Below is an e-mail from Joe’s Parents:
Dear Janice:
Evie is such a great and smart dog! I can tell you a lot of things why I think so. The main one is that she treats Joe very gentle. She will jump up and hug us if we call her, but she never does so to Joe. Every time Joe calls her, she will walk over, put her head on Joe’s lap and sit quietly next to Joe. Every time she does so, she makes me want to cry…

We cannot thank you enough for your kindness and generosity. This world is a better place to live with people like you. We are very grateful to what you have done to us.

Memories of Keeper
By Carole Moores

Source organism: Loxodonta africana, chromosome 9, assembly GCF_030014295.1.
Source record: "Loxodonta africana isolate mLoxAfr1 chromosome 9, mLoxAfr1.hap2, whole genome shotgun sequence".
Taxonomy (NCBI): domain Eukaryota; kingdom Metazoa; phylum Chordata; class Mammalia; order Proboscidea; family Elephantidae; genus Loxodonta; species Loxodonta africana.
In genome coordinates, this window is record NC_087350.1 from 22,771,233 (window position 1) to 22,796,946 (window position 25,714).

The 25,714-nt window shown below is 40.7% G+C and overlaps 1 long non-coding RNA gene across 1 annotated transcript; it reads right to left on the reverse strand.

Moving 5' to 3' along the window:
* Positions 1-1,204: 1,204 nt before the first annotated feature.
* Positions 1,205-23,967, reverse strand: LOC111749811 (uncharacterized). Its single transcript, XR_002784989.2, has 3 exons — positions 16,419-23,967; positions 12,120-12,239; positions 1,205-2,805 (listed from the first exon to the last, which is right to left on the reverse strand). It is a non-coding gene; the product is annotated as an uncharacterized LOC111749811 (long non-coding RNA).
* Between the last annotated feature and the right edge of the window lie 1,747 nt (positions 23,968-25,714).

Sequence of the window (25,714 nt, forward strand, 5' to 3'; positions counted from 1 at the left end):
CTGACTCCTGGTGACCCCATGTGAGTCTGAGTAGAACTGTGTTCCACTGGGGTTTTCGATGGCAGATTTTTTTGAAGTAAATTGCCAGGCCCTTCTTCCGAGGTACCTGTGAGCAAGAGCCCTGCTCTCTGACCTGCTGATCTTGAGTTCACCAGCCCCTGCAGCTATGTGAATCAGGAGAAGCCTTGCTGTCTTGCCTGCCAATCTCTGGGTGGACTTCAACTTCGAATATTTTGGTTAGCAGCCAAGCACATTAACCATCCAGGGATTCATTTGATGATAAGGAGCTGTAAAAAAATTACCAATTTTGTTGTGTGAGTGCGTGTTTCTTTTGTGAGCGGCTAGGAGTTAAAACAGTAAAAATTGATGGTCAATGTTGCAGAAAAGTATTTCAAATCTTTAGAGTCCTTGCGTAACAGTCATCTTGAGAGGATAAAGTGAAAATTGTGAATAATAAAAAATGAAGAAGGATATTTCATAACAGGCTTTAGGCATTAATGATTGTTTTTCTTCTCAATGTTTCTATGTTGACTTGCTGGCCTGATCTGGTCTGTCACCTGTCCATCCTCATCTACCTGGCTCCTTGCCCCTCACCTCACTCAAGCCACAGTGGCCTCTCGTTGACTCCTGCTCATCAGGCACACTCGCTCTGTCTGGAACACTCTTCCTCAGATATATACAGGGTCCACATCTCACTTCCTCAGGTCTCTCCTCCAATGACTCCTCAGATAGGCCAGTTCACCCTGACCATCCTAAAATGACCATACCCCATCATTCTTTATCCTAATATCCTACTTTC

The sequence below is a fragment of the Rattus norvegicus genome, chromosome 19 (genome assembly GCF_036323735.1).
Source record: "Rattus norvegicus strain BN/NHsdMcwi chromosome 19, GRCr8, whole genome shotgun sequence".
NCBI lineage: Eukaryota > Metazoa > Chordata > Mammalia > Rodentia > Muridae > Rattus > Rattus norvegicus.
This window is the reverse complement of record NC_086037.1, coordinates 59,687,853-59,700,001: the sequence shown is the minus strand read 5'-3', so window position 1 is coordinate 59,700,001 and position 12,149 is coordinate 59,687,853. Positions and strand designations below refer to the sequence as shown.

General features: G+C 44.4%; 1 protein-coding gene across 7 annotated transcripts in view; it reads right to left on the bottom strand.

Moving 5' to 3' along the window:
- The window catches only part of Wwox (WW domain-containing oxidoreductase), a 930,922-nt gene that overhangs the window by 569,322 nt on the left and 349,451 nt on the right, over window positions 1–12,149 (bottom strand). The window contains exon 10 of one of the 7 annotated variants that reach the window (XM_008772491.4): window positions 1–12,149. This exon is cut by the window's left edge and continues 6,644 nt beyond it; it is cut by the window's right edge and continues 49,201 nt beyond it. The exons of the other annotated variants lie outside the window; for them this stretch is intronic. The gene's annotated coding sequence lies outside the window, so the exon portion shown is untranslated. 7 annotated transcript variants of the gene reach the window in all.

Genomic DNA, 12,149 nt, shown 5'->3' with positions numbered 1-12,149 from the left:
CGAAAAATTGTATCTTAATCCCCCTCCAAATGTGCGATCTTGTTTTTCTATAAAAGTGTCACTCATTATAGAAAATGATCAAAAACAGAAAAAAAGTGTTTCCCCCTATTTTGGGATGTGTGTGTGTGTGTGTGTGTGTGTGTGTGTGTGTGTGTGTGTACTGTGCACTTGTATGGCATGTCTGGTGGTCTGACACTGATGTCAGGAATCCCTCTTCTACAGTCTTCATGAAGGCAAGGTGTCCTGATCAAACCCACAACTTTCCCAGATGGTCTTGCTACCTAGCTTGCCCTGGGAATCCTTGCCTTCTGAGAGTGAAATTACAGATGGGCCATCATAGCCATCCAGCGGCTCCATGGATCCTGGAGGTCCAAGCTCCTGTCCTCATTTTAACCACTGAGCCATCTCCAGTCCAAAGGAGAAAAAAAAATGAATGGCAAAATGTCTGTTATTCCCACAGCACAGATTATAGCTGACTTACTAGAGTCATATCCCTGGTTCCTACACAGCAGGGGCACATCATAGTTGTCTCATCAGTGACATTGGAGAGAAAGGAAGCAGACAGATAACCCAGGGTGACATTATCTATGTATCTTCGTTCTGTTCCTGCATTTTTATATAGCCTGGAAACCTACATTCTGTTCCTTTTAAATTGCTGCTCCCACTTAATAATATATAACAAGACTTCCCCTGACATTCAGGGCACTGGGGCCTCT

My beloved Keeper, almost 9, passed away last week from lymphoma. He was a therapy dog. We were actively involved with Therapy Dogs International and in particular, the “Tail Wagging Tutors” program where we worked as a team, helping children learn to read at our local library. There was one “child” in particular, an autistic child who was 21 years, but reading at the “Dick and Jane” level. When she came into the room for the first time, she was tense and anxious because of Keeper’s size. It took her almost 10 minutes to come across the floor to where we were sitting. Keeper usually greeted the children as they came into the room, but this time, he remained sitting and very quiet, sensing her fear. When she finally st down to my left (keeper was on my right), she was still glancing at him anxiously. Her mother, sitting across from her encouraged her to begin reading her book, telling her Keeper would like the story. She started to read, though looking at Keeper from time to time. After about 10 minutes, Keeper got up from his sitting position and walked away from me. As I started to call him back, I thought, no, let’s see what he does, because I trusted his instincts. He circled back behind my chair and approached the girl from the side very slowly. When he reached her, he sat quietly and just looked at her with his beautiful brown eyes. She giggled at him. Then Keeper gently placed his head on her lap. She smiled, giggled, and said “Keeper likes the story”! Her mother and I had tears in our eyes. After that first time, she came eagerly into the room excited that Keeper was ready to hear her read. I thought I would share this story in tribute to not only Keeper, but on behalf of every therapy dog out there who touches so many lives.